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Denis

Nov 30, 1919, 12:00 AM

Post #1 of 9 (1828 views)

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Bacalao

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I've seen salt cod (bacalao) in Mexican supermarkets but can't find any Mexican recipes that use it. Although that Cuban one with the fricasee on RecipeSource was pretty tempting. Any suggestions?




Denis

Nov 30, 1919, 12:00 AM

Post #2 of 9 (1823 views)

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Bacalao - thank you

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That's a lot of bacalao! Not to mention a lot of olives. This recipe has got to be Catalan, on account of the almonds and raisins. I know it says it's Basque, but I doubt it. I actually now have more salt cod recipes than I know what to do with, including a Spanish tapa that involves New Mexico chiles, but none of them seem particularly Mexican. The first response to my post, the Bacalao Español from RecipeSource, does note that Mexicans developed a liking for a dish which was originally Spanish.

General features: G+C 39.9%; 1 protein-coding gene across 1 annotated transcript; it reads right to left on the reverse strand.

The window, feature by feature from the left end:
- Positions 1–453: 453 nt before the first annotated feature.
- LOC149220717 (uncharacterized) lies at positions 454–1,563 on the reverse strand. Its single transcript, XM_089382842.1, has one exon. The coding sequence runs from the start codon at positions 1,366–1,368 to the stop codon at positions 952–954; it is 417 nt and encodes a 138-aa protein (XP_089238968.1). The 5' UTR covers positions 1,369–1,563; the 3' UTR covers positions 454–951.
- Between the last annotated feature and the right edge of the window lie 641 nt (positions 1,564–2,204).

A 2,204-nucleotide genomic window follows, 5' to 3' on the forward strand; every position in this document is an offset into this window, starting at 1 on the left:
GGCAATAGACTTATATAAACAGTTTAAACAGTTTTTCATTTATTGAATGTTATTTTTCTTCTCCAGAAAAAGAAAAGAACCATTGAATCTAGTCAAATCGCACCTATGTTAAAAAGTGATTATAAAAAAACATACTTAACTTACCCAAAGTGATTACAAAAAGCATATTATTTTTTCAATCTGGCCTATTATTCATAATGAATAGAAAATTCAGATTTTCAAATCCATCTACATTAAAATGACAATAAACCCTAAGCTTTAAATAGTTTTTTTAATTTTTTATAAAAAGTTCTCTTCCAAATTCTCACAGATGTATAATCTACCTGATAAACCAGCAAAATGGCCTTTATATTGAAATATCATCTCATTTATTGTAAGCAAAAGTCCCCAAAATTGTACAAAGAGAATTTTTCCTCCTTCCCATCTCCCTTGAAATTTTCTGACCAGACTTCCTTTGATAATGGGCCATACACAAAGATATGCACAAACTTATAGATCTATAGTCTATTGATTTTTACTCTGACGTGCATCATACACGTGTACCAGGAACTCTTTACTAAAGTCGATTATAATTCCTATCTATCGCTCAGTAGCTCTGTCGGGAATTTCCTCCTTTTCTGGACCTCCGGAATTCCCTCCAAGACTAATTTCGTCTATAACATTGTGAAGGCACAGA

By the way, someone told me that salt cod was originally preserved to take on sea voyages. Aren't there lots of fish in the sea? Curious.



jennifer rose

Nov 30, 1919, 12:00 AM

Post #3 of 9 (1820 views)

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The invention of bacalao

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The story I heard was that salt cod was "invented" so that fisherman could haul back more fish to port. Salting it on board preserved the fish, enabled the fisherman to catch more, and stay out at sea longer. Back in the times when there just wasn't a lot of refrigeration on board fishing vessels, y'know.



Dorothy

Nov 30, 1919, 12:00 AM

Post #4 of 9 (1822 views)

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Bacalao: Oaxacan Recipe Traditional for Semana Santa

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Pescado con Frijoles Blancos

This is traditionally served in Oaxaca during Semana Santa.

Leave the dry fish soak in water overnight.